Recent news reports suggest the Biden Administration is likely to invoke the Defense Production Act (DPA) to address key shortages in critical minerals, like lithium and nickel. This is a response to supply chain disruptions brought on by the Russian war with Ukraine.
The DPA has been recently used to command the production of medical equipment during COVID-19. This law enables a president to use loans, direct purchases and other business investments to incentivize production of goods and materials to promote national defense.
Using the DPA for clean energy supply chains would seem like a popular strategy. Earlier this month, Sens. Lisa Murkowski (R-AK) and Joe Manchin (D-WV) urged President Biden to take this action. Energy activists are also heralding this as a move that can spur investments in electric vehicles.
Yet, the DPA is the wrong instrument for increasing domestic supplies of minerals for clean energy development. In the U.S., a new mine will take an average of 10 years to receive its permits because of the extensive investigations needed to prove safety. Even if minerals are extracted, they need to be shipped abroad for processing since there are no facilities in the U.S. to process these minerals. New mines and processing facilities simply cannot come online fast enough to address an urgent need for minerals. And, the Biden Administration has already supported the mining industry through the recent infrastructure law. The 2020 Energy Act also directed the Department of Energy to invest $740 million in research and development for the industry.
Tellingly, the mining industry has been lobbying for use of the DPA for years. Invoking the DPA now feels like the first step toward what the industry actually wants – the fast-tracking of mining projects so that they don’t require extensive regulatory review. While the press is reporting that the Interior and Energy departments will help implement the use of the DPA, these same agencies have been blocking new mines because of the danger they pose to natural resources and public health, particularly for tribal communities. For example, in October 2021 the Biden Administration announced a 20-year ban on new mining activity on federal land near the Boundary Waters Canoe Area Wilderness.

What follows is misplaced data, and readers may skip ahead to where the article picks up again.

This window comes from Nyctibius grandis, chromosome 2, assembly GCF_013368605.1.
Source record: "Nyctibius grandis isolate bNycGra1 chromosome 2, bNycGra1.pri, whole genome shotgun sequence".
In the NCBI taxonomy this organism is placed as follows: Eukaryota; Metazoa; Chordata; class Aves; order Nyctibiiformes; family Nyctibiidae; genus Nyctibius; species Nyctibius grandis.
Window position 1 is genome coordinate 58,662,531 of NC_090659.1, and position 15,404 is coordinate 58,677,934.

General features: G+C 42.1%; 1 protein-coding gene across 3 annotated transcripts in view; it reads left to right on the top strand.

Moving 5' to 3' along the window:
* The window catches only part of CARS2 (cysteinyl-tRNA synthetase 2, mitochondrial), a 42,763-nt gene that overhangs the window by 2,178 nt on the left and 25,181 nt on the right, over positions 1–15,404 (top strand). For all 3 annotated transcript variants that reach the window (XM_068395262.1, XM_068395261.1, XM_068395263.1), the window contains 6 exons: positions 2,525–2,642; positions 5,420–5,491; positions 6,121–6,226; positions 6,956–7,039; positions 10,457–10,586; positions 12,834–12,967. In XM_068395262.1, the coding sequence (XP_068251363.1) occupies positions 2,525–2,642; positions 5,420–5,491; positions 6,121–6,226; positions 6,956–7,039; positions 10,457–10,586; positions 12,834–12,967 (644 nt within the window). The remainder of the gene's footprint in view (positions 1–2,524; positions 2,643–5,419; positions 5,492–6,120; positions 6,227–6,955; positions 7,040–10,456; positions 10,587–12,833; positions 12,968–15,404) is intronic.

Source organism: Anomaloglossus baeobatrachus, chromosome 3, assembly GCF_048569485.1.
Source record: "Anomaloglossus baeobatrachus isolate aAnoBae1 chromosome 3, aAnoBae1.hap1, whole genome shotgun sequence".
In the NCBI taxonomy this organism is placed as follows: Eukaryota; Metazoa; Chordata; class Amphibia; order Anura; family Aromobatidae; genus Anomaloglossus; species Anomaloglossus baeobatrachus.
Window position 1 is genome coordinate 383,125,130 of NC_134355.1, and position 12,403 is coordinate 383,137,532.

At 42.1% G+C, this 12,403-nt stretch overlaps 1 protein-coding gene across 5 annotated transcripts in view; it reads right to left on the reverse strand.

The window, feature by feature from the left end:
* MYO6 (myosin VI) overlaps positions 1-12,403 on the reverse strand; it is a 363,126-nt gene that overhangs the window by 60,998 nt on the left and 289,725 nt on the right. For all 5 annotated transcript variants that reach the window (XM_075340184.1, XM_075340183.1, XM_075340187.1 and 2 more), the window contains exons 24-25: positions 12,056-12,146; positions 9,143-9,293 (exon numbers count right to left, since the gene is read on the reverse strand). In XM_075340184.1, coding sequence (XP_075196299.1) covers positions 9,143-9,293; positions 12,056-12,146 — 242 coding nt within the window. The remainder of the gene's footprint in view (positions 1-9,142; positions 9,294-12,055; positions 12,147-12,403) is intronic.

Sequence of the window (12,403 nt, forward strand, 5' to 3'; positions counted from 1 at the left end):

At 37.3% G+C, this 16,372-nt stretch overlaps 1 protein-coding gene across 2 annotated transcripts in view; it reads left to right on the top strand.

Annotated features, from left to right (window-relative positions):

Mining proponents are quick to respond that environmentalists can’t have it both ways – clean energy and no new mines. But what’s missing from this discussion is a robust look at alternatives. The European Union’s critical minerals approach, for example, invests in a circular metals economy by focusing on recycling, re-use, repair, and substitution. While it’s unlikely that recycling and reuse can fully meet the demand of these metals, the EU invests in this approach because it’s also a way to reduce hazardous wastes in a region where landfills have been banned in 16 EU member states, as well as in Norway, Switzerland and the United Kingdom. It is simply criminal to focus on incentivizing the mining of undeveloped or protected lands when we know the environmental disasters that result.
Investing in the circular metals economy is part of the Biden Administration’s recently released comprehensive strategy for mining reform. This policy aims to strengthen permitting standards and define what sustainable and responsible mining looks like in the 21st century. The goal is to revise the antiquated 1872 law that essentially allows mining companies to purchase a mining claim for either $2.50 or $5.00 per acre, grossly undervaluing the land itself and all the ecosystem services provided. Just a few weeks ago, Interior Secretary Deb Haaland stated that “The 150th anniversary of the Mining Law of 1872 is a great opportunity to take a hard look at how we regulate and permit mining in this country.”
Given all this important work underway, the DPA is a distraction and intended to serve up favors to Biden’s political opponents and a mining industry intent on picking up spoils from the Russian invasion. This is not how we spur a just and clean energy revolution.
Roopali Phadke is professor and chair of the Environmental Studies Department at Macalester College and the principal investigator of a National Science Foundation multi-year study on the future of mining in the 21st century.